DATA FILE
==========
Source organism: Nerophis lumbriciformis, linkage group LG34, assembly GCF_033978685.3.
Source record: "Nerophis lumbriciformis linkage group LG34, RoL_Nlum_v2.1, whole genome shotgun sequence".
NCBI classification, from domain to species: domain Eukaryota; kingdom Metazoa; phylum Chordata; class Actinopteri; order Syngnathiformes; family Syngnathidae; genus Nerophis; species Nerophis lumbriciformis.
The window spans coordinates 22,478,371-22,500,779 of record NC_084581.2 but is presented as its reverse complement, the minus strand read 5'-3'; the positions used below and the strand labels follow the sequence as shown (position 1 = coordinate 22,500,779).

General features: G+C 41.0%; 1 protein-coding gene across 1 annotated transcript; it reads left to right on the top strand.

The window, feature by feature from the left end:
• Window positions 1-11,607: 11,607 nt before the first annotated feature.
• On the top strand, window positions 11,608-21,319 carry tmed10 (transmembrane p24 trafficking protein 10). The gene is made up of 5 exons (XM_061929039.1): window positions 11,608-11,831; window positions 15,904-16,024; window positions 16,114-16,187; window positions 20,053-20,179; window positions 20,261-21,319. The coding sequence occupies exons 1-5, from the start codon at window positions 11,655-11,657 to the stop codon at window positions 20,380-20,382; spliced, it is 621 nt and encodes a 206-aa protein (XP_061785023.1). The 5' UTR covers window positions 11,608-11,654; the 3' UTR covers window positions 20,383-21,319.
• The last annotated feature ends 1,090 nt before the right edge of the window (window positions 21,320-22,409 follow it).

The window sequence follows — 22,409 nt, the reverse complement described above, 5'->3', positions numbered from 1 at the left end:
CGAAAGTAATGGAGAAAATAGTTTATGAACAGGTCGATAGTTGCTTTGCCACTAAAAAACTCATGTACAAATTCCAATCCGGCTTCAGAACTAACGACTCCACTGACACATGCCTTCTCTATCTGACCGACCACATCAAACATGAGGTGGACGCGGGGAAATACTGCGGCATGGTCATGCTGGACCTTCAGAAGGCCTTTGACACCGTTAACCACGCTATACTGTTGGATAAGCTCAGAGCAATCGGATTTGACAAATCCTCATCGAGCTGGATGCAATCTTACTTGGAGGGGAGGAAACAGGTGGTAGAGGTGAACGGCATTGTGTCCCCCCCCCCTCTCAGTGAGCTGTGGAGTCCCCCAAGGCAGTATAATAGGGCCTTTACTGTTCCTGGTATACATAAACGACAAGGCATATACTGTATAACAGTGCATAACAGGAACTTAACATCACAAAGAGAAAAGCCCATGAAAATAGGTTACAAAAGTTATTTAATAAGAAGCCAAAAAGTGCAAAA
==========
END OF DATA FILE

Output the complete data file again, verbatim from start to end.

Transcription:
Source organism: Nerophis lumbriciformis, linkage group LG34, assembly GCF_033978685.3.
Source record: "Nerophis lumbriciformis linkage group LG34, RoL_Nlum_v2.1, whole genome shotgun sequence".
NCBI classification, from domain to species: domain Eukaryota; kingdom Metazoa; phylum Chordata; class Actinopteri; order Syngnathiformes; family Syngnathidae; genus Nerophis; species Nerophis lumbriciformis.
The window spans coordinates 22,478,371-22,500,779 of record NC_084581.2 but is presented as its reverse complement, the minus strand read 5'-3'; the positions used below and the strand labels follow the sequence as shown (position 1 = coordinate 22,500,779).

General features: G+C 41.0%; 1 protein-coding gene across 1 annotated transcript; it reads left to right on the top strand.

The window, feature by feature from the left end:
• Window positions 1-11,607: 11,607 nt before the first annotated feature.
• On the top strand, window positions 11,608-21,319 carry tmed10 (transmembrane p24 trafficking protein 10). The gene is made up of 5 exons (XM_061929039.1): window positions 11,608-11,831; window positions 15,904-16,024; window positions 16,114-16,187; window positions 20,053-20,179; window positions 20,261-21,319. The coding sequence occupies exons 1-5, from the start codon at window positions 11,655-11,657 to the stop codon at window positions 20,380-20,382; spliced, it is 621 nt and encodes a 206-aa protein (XP_061785023.1). The 5' UTR covers window positions 11,608-11,654; the 3' UTR covers window positions 20,383-21,319.
• The last annotated feature ends 1,090 nt before the right edge of the window (window positions 21,320-22,409 follow it).

The window sequence follows — 22,409 nt, the reverse complement described above, 5'->3', positions numbered from 1 at the left end:
CGAAAGTAATGGAGAAAATAGTTTATGAACAGGTCGATAGTTGCTTTGCCACTAAAAAACTCATGTACAAATTCCAATCCGGCTTCAGAACTAACGACTCCACTGACACATGCCTTCTCTATCTGACCGACCACATCAAACATGAGGTGGACGCGGGGAAATACTGCGGCATGGTCATGCTGGACCTTCAGAAGGCCTTTGACACCGTTAACCACGCTATACTGTTGGATAAGCTCAGAGCAATCGGATTTGACAAATCCTCATCGAGCTGGATGCAATCTTACTTGGAGGGGAGGAAACAGGTGGTAGAGGTGAACGGCATTGTGTCCCCCCCCCCTCTCAGTGAGCTGTGGAGTCCCCCAAGGCAGTATAATAGGGCCTTTACTGTTCCTGGTATACATAAACGACAAGGCATATACTGTATAACAGTGCATAACAGGAACTTAACATCACAAAGAGAAAAGCCCATGAAAATAGGTTACAAAAGTTATTTAATAAGAAGCCAAAAAGTGCAAAA